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Managing spending on toys

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Generally speaking, the generosity bestowed upon children during Christmas time warms the heart. For many a gift giver, viewing the faces of children light up as they unwrap presents makes the bumpy road experienced during holiday shopping seem all but a distant memory. Yet for parents, the aftermath of Christmas means managing the sheer tonnage of new toys battling for already limited space in one's home.

I'm as guilty as the next parent of being an overindulgent gift giver when it comes to my children. Prior to entering this holiday season I planned to be pragmatic in my approach. Yet the temptation to splurge in order to ensure receiving the gift of a child's joy slowly but surely eradicates rationale thought. A euphoric frenzy takes over the centers of the brain in charge of heightening feelings of satisfaction. Who doesn't feel magnificent buying a toy one just knows their child will adore? And so the inevitable wave of purchasing commences. Couple that with relatives all sharing the same mindset and one has a recipe for complete and utter colored plastic overload.

After bearing witness to other parents (myself included) partaking in yet another holiday season of excessive toy purchasing I've decided to implore parents to change our ways in 2011. In essence, a call to action to reclaim our collective sanity to avoid the pitfalls of overindulgent gift giving.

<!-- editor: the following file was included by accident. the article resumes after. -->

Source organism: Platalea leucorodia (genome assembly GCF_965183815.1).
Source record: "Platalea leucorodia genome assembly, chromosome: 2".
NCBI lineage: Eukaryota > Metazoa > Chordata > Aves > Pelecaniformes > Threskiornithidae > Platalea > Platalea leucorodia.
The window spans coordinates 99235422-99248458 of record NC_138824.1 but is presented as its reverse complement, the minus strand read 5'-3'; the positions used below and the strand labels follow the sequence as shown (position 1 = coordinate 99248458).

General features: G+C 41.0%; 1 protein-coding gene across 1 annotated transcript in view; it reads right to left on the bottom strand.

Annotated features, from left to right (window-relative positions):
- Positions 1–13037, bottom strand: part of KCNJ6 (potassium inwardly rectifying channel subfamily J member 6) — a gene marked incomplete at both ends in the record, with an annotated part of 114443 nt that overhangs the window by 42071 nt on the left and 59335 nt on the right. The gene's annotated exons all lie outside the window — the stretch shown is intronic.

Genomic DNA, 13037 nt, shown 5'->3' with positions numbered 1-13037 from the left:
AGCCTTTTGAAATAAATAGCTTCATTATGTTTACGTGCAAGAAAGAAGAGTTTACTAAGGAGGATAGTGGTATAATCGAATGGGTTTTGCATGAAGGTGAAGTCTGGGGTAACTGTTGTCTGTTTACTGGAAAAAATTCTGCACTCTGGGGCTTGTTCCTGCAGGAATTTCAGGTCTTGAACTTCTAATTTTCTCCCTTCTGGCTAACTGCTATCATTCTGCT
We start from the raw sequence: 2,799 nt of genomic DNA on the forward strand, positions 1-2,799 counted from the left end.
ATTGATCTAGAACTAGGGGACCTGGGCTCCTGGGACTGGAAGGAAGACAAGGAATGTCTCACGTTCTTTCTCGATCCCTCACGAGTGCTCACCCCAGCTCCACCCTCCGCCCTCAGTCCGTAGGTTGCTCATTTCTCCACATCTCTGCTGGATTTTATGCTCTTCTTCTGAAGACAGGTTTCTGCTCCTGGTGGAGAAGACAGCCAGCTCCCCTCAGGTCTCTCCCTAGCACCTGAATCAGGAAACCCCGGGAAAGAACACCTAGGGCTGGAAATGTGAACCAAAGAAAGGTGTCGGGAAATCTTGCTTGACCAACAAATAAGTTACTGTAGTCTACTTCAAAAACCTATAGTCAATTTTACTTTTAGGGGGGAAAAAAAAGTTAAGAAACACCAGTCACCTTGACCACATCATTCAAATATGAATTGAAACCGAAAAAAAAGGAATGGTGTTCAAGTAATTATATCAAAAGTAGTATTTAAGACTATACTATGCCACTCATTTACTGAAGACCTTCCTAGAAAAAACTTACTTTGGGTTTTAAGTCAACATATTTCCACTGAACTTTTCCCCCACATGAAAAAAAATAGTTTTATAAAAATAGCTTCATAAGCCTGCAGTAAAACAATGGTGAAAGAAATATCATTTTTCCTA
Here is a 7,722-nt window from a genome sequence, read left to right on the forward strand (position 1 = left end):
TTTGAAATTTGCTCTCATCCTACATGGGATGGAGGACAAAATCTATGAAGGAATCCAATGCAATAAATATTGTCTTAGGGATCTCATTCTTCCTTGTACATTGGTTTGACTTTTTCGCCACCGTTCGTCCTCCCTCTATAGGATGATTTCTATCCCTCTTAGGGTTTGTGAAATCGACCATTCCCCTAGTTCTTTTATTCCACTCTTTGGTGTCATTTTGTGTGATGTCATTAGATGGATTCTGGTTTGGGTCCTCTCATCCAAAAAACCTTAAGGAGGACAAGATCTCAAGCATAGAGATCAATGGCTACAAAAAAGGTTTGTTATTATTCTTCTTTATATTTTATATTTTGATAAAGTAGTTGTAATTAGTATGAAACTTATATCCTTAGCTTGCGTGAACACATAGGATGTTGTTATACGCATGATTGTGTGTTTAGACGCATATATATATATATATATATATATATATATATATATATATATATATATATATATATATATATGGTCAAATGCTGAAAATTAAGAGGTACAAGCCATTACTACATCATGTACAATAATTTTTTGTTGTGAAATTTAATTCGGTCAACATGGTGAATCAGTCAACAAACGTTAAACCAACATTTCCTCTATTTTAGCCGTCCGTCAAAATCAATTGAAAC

Tips for Parents on How to Better Manage Holiday Spending on Toys

--Make a holiday toys purchasing plan and stick to it. Setting parameters and holding everyone accountable can stem the tide of gift giving overload.
--Set a spending limit using only cash not credit cards. If considering shopping online instead of frequenting stores, perhaps purchase monetary gift cards to set a financial limit on future purchases.
--If space is tight at home, create a plan to donate or get rid of infrequently used toys in one's residence prior to purchasing additional items.
--Plan to donate or re-gift new toys that are either redundant or just simply unnecessary.
--Suggest gift cards for practical purchases to your family. There might be some resistance to the idea but there's also a good chance some will abide by your wishes.
--Employ the one to one rule. For every new item one receives, something must be thrown out, recycled, donated, or sold (great excuse to start your own eBay account).
--Resist purchasing new stuff on your own. Why add to the problem? Window shopping's okay, but lock down that credit card for needs not wants.
--Tell your friends and family to make a donation to your charity of choice instead of a gift.
--Suggest contributions for your kids college funds instead of a toy.

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